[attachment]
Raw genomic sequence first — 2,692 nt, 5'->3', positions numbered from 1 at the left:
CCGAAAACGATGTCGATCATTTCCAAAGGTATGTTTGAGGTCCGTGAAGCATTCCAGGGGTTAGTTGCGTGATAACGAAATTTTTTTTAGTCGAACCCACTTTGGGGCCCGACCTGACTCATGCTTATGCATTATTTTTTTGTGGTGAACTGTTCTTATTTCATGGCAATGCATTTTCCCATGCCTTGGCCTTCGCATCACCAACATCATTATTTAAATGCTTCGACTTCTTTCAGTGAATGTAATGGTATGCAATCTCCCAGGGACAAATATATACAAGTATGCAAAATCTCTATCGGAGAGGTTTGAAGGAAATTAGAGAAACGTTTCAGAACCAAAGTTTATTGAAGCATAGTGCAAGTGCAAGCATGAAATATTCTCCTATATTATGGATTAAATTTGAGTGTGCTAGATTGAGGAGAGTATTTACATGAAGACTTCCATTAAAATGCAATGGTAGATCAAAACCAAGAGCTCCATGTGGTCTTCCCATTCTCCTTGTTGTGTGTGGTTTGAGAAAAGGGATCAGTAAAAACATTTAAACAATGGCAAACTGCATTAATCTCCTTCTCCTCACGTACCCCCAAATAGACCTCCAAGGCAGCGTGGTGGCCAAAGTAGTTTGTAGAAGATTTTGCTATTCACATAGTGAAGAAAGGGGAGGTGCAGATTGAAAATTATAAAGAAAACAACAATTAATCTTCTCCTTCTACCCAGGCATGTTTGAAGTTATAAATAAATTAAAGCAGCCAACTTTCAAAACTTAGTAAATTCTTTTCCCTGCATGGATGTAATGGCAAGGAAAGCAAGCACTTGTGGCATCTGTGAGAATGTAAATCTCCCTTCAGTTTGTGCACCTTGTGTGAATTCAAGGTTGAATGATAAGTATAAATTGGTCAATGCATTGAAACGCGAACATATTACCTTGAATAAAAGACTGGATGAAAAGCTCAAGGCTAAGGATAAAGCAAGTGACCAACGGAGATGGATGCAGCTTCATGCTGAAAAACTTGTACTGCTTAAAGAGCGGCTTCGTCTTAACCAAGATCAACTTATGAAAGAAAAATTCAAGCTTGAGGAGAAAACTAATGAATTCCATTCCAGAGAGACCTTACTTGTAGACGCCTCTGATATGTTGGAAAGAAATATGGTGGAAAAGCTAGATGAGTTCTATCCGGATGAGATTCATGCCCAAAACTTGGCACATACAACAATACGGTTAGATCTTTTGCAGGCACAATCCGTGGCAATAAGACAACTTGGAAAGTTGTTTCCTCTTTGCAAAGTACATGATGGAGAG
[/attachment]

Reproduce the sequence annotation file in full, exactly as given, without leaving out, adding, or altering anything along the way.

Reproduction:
Raw genomic sequence first — 2,692 nt, 5'->3', positions numbered from 1 at the left:
CCGAAAACGATGTCGATCATTTCCAAAGGTATGTTTGAGGTCCGTGAAGCATTCCAGGGGTTAGTTGCGTGATAACGAAATTTTTTTTAGTCGAACCCACTTTGGGGCCCGACCTGACTCATGCTTATGCATTATTTTTTTGTGGTGAACTGTTCTTATTTCATGGCAATGCATTTTCCCATGCCTTGGCCTTCGCATCACCAACATCATTATTTAAATGCTTCGACTTCTTTCAGTGAATGTAATGGTATGCAATCTCCCAGGGACAAATATATACAAGTATGCAAAATCTCTATCGGAGAGGTTTGAAGGAAATTAGAGAAACGTTTCAGAACCAAAGTTTATTGAAGCATAGTGCAAGTGCAAGCATGAAATATTCTCCTATATTATGGATTAAATTTGAGTGTGCTAGATTGAGGAGAGTATTTACATGAAGACTTCCATTAAAATGCAATGGTAGATCAAAACCAAGAGCTCCATGTGGTCTTCCCATTCTCCTTGTTGTGTGTGGTTTGAGAAAAGGGATCAGTAAAAACATTTAAACAATGGCAAACTGCATTAATCTCCTTCTCCTCACGTACCCCCAAATAGACCTCCAAGGCAGCGTGGTGGCCAAAGTAGTTTGTAGAAGATTTTGCTATTCACATAGTGAAGAAAGGGGAGGTGCAGATTGAAAATTATAAAGAAAACAACAATTAATCTTCTCCTTCTACCCAGGCATGTTTGAAGTTATAAATAAATTAAAGCAGCCAACTTTCAAAACTTAGTAAATTCTTTTCCCTGCATGGATGTAATGGCAAGGAAAGCAAGCACTTGTGGCATCTGTGAGAATGTAAATCTCCCTTCAGTTTGTGCACCTTGTGTGAATTCAAGGTTGAATGATAAGTATAAATTGGTCAATGCATTGAAACGCGAACATATTACCTTGAATAAAAGACTGGATGAAAAGCTCAAGGCTAAGGATAAAGCAAGTGACCAACGGAGATGGATGCAGCTTCATGCTGAAAAACTTGTACTGCTTAAAGAGCGGCTTCGTCTTAACCAAGATCAACTTATGAAAGAAAAATTCAAGCTTGAGGAGAAAACTAATGAATTCCATTCCAGAGAGACCTTACTTGTAGACGCCTCTGATATGTTGGAAAGAAATATGGTGGAAAAGCTAGATGAGTTCTATCCGGATGAGATTCATGCCCAAAACTTGGCACATACAACAATACGGTTAGATCTTTTGCAGGCACAATCCGTGGCAATAAGACAACTTGGAAAGTTGTTTCCTCTTTGCAAAGTACATGATGGAGAG